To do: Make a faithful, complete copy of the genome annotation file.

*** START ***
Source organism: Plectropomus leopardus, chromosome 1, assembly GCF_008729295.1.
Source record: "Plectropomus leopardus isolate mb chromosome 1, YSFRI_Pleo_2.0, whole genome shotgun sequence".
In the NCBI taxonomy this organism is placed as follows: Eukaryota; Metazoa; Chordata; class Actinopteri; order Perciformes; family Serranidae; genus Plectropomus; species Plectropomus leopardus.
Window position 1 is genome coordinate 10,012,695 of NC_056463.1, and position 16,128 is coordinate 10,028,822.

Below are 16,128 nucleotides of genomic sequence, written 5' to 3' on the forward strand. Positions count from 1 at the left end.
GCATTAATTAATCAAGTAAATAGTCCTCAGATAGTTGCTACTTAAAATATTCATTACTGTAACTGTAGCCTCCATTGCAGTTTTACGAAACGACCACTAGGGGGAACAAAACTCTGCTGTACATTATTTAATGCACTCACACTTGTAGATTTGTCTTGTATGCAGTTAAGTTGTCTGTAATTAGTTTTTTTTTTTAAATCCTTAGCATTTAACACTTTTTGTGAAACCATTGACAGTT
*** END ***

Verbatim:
Source organism: Plectropomus leopardus, chromosome 1, assembly GCF_008729295.1.
Source record: "Plectropomus leopardus isolate mb chromosome 1, YSFRI_Pleo_2.0, whole genome shotgun sequence".
In the NCBI taxonomy this organism is placed as follows: Eukaryota; Metazoa; Chordata; class Actinopteri; order Perciformes; family Serranidae; genus Plectropomus; species Plectropomus leopardus.
Window position 1 is genome coordinate 10,012,695 of NC_056463.1, and position 16,128 is coordinate 10,028,822.

Below are 16,128 nucleotides of genomic sequence, written 5' to 3' on the forward strand. Positions count from 1 at the left end.
GCATTAATTAATCAAGTAAATAGTCCTCAGATAGTTGCTACTTAAAATATTCATTACTGTAACTGTAGCCTCCATTGCAGTTTTACGAAACGACCACTAGGGGGAACAAAACTCTGCTGTACATTATTTAATGCACTCACACTTGTAGATTTGTCTTGTATGCAGTTAAGTTGTCTGTAATTAGTTTTTTTTTTTAAATCCTTAGCATTTAACACTTTTTGTGAAACCATTGACAGTT